Here, we determine accurate optical positions of 22 sources listed in the ICRF2 with the SOAR Optical Imager (SOI; Schwarz et al. 2004), mounted at the 4.2 m aperture SOAR (SOuthern Astrophysical Research) telescope, and the Wide Field Imager (WFI; Baade et al. 1999) mounted at the ESO/MPG 2.2 m aperture telescope. We find that statistically significant optical to VLBI differences in a given position are most frequently associated to sources with a large (3–4) X-band structure index. These significant differences may reach beyond 80 mas and can hardly be explained only by systematic errors affecting the astrometric reference catalogue used here, the Second US Naval Observatory CCD Astrograph Catalog (UCAC2; Zacharias et al. 2004), or by statistical fluctuations. These results not only agree with the conclusion of da Silva Neto et al. (2002), where a smaller mean difference was found from their statistic study of a larger sample, but also indicate that significant differences between the optical and VLBI positions of reference frame sources, associated to the presence of spatially extended structure, may be found on an individual basis. In Sect. 2 we present the targets and observational procedures. In Sect. 3 we describe the data reduction. The error budget can be found in Sect. 4. Discussion and conclusions are presented in Sects. 5 and 6, respectively.

2. Targets and observational procedures

The 22 extragalactic sources (see Table 1) observed in this work were selected according to their X-band structure index, as provided by the BVID, and to the presence of extended structure, as given by high angular resolution maps at the BVID and RRFID. The structure indices shown in Table 1 were selected by considering that the dates of the VLBI experiments should be the closest to those of the respective optical observations presented here (see also Tables 2 and 3). Further considerations were their magnitudes and their observability by two southern telescopes. These telescopes were the SOAR (Cerro Pachón) and the ESO/MPG 2.2 m (La Silla), both in Chile. Imagers on both telescopes are mosaics of CCDs.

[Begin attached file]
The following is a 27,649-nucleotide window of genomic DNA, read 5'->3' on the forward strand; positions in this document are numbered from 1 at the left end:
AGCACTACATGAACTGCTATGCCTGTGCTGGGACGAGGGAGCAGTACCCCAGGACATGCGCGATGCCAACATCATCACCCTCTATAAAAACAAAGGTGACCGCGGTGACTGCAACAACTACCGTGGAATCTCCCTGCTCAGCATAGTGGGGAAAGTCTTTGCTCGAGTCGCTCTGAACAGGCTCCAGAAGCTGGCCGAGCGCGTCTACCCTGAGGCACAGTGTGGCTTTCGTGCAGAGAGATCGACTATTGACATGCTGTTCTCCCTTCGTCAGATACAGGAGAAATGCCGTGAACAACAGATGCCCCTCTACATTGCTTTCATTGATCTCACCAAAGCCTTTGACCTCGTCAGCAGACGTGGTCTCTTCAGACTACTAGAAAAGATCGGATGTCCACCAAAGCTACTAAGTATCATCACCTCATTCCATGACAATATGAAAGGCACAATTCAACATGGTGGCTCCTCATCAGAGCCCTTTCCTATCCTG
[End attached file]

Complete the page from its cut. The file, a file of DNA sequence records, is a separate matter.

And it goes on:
Table 2

ICRF2 sources that were observed with WFI and SOI: observational information and astrometric results.

2.1. SOAR Optical Imager

The SOI is a mosaic of two 2 k  ×  4 k CCDs separated by a gap of 7.8′′ along the largest dimension. This covers a total field of view of 5.3′    ×    5.3′ with a scale of 0.077′′ per pixel. A linear atmospheric dispersion corrector actuated to deliver images with improved seeing. The filter used throughout the observations with SOI was a R Bessel (see Table 2).

Overlapping images were acquired in such a way to cover these gaps and, as a consequence, to allow for an optical materialization of the ICRF2 axes given by the largest number of UCAC2 stars available over the area covered by a given mosaic. To the SOI images, the overlap could be accomplished by a rotation of the imager, by pointing offsets, or by a combination of these two. These pointing offsets were in some cases applied in such a way to drive the telescope towards nearby reference stars.

2.2. Wide-Field Imager

The WFI is a mosaic of 4 × 2 2 k × 4 k CCDs. A gap of 14.3′′ along the right ascension axis separates the two rows of four CCDs, running along their shortest dimension. Three gaps of 22.9′′, perpendicular to the one mentioned above, separate the four rows of two CCDs, each gap running then along the CCD longest dimension. This mosaic covers a total field of view of 33′ × 33′ with a scale of 0.238′′ per pixel. Again, a red filter (ESO844) was used throughout the observations (see Table 2).

As for the SOI, overlapping images were acquired to cover the gaps. To the WFI, the overlapping procedure was the same to all acquisitions and consisted of two sets of dithered images. An offset applied between these two sets displaced the targets symetrically with respect to the optical axis of the imager. As a consequence, the targets were imaged in two different CCDs and close to the centre of the mosaic.

3. Data reduction

In a first step, bias and flatfield corrections were applied to all images from both telescopes through IRAF3 (Tody 1993). In addition, a bad pixel mask was applied to the WFI data only.

In a second step, astrometric and photometric measurements to all objects on the SOI and WFI images were obtained with the software PRAIA (Assafin 2006) to each CCD, individually. A mask to correct for the field distortion pattern (FDP) was previously applied to the WFI observations only. The mask itself, as well as procedures and data used to build it, are all described in Assafin et al. (2010). That paper is also based on WFI data and the respective observation dates are close to those shown here from this same imager. No FDP mask was used on the SOI images because no evidence was found to justify its use.